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 Post subject: Re: CPU bug makes virtually all chips vulnerable
PostPosted: Sat Jan 06, 2018 8:15 pm 
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Korona wrote:
That justs introduces a races condition between the timing measurement and the invalidation. It makes the attack harder but not impossible.


Well, i guess each core could have a completly separate cache, so that timing is impossible in parallel with the read and invalidation. Not sure how this would affect performance though.

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 Post subject: Re: CPU bug makes virtually all chips vulnerable
PostPosted: Sat Jan 06, 2018 11:42 pm 
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mariuszp wrote:
Could they perhaps fix both Spectre and Meltdown in hardware by simply deleting the results of speculative mis-execution from the cache, just like they are deleted from registers?


Then you can probe the other way, load both data into cache and see which cache get deleted.

PS. nothing is deleted from registers, they are just discarded by not aliasing them. Furthermore, meltdown confirm that the intermediate values in the register files are indeed used for subsequent speculations.


Last edited by bluemoon on Sun Jan 07, 2018 2:29 am, edited 1 time in total.

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 Post subject: Re: CPU bug makes virtually all chips vulnerable
PostPosted: Sat Jan 06, 2018 11:46 pm 
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mariuszp wrote:
If there was something already in that cache line then Spectre woudl not have worked anyway, so that case can be ignored.


No, Spectre works when the branch cannot be concluded (say, rely on A not in cache), and produce side effect on B.
By (naively) invalidating B itself is a side effect that can be measured. Even with a complex logic to revert the cache state (ie. invalidate only if its fetch by SE), it still create side effect which some other thing is evicted, and may be measured in theory.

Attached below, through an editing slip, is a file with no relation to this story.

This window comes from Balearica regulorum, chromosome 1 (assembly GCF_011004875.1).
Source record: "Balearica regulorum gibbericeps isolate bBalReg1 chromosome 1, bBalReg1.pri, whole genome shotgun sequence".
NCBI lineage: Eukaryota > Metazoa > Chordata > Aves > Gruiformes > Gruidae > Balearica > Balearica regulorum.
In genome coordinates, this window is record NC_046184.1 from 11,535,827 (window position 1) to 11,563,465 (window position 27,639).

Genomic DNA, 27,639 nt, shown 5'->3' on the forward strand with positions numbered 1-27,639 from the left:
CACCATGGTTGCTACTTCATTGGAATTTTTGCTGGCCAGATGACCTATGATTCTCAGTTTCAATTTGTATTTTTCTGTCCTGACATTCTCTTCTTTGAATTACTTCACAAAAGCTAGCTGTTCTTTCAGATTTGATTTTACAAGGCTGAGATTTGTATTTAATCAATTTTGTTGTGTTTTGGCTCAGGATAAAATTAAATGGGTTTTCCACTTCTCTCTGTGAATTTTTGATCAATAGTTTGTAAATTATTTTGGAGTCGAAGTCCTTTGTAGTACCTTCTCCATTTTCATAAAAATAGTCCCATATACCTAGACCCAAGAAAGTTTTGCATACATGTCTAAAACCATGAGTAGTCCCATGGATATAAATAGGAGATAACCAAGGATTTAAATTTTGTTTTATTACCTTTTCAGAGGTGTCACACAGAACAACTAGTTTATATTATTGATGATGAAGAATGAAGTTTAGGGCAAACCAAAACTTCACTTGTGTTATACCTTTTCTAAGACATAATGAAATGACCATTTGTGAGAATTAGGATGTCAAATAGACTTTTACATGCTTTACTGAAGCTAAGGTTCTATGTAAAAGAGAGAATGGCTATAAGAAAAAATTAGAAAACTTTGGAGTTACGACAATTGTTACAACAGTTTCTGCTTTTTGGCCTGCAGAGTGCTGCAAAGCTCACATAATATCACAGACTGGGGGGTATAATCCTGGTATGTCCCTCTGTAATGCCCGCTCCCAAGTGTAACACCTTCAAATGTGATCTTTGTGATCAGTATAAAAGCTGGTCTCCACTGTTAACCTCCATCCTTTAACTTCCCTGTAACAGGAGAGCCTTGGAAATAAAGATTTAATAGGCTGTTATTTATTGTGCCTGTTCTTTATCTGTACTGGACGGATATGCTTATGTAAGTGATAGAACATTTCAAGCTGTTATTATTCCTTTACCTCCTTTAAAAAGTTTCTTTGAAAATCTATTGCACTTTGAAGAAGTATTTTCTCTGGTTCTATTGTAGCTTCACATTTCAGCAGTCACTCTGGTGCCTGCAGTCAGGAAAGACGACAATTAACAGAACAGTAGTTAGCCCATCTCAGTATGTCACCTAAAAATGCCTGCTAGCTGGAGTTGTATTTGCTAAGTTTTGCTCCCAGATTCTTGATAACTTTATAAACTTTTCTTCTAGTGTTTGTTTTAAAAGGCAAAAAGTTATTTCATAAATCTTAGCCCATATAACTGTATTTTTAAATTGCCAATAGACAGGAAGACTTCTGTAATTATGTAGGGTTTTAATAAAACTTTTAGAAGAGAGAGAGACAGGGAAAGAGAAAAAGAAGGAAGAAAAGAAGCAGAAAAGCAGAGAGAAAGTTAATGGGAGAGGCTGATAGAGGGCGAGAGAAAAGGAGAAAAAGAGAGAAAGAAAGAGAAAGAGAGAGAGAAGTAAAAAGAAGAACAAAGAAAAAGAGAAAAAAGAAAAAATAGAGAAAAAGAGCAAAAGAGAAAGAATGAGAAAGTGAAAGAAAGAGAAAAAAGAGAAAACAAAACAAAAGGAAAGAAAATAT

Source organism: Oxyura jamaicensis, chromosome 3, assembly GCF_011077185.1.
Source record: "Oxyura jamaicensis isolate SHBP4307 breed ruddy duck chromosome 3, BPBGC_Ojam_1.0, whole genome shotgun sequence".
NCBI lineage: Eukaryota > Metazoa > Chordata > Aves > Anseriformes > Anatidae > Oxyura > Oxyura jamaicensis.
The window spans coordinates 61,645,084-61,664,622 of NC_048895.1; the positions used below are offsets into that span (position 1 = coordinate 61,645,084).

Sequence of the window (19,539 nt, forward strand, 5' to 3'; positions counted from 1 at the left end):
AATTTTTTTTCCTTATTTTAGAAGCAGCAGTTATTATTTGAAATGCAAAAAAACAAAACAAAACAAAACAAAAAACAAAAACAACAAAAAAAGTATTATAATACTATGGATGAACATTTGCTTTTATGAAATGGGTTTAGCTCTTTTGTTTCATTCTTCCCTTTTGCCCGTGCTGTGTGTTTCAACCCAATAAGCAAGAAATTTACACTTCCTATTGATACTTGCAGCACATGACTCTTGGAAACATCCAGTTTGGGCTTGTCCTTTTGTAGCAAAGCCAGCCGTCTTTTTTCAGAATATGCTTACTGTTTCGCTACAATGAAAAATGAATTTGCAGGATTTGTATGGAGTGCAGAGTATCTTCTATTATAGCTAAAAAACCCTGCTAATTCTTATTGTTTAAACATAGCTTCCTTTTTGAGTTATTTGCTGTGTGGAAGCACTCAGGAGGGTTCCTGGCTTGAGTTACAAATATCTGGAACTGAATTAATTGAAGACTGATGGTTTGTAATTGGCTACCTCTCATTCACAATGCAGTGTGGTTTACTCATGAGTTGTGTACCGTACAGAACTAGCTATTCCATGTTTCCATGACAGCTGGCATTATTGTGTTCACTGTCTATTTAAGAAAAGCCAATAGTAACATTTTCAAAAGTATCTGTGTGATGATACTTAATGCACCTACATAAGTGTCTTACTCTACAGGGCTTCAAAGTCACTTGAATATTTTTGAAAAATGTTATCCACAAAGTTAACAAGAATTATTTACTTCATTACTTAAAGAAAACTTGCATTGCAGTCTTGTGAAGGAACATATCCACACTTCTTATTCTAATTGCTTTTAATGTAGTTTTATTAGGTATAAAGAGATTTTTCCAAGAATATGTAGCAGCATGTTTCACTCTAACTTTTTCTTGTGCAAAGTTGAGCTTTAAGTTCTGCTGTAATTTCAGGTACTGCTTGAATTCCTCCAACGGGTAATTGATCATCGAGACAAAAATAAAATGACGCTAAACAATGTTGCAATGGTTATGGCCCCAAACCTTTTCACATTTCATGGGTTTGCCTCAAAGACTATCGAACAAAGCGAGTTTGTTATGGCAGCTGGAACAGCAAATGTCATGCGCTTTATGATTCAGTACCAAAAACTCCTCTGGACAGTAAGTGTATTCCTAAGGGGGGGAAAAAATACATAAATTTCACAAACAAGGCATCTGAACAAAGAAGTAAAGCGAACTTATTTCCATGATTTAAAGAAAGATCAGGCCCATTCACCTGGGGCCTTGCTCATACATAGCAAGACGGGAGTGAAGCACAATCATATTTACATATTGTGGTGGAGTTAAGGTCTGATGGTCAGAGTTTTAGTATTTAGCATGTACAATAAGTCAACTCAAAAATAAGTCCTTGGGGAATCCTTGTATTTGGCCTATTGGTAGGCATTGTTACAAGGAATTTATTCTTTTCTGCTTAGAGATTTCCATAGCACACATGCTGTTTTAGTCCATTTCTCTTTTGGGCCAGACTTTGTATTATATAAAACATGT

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 Post subject: Re: CPU bug makes virtually all chips vulnerable
PostPosted: Sun Jan 07, 2018 12:51 am 
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Is there a way to reliably predict what got evicted though? Especially since different CPUs have different cache sizes, and may have different eviction strategies (which likely vary way more than loading data into the cache). It probably gets even less predictable if the CPU decides to reorder cached writes to get better bandwidth (by writing to consecutive DRAM addresses which should have a much lesser time penalty than random access as far as I know).

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 Post subject: Re: CPU bug makes virtually all chips vulnerable
PostPosted: Sun Jan 07, 2018 12:59 am 
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Sik wrote:
Is there a way to reliably predict what got evicted though? Especially since different CPUs have different cache sizes, and may have different eviction strategies (which likely vary way more than loading data into the cache). It probably gets even less predictable if the CPU decides to reorder cached writes to get better bandwidth (by writing to consecutive DRAM addresses which should have a much lesser time penalty than random access as far as I know).


You don't need to know what get evicted, you just need to know something had evicted. You don't even need to know the CPU cache size.
My thought experiment:
1. fill the cache with your array (this should be larger than actual cache size)
2. run offending code
3. read the array

some entry will get evicted anyway to run the code, but one branch will evict more (you can evict a big chunk in the speculated branch by loading multiple chunk of memory into registers), thus yielding different timing on (3)
This may involve very complex logic to pull out the attack, but in security perspective the door is already opened.

PS. Project Zero paper says the speculation execution can be prolonged to milliseconds ahead by purposely pollute the predictor, caches and other performance boosting units or just write code with badly stalls. This create an easy opportunity to make significantly measurable effect on the "bingo" branch.


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 Post subject: Re: CPU bug makes virtually all chips vulnerable
PostPosted: Sun Jan 07, 2018 7:35 am 
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Well then, is there any possible solution at all other than completly removing speculation (which would be a performance disaster?)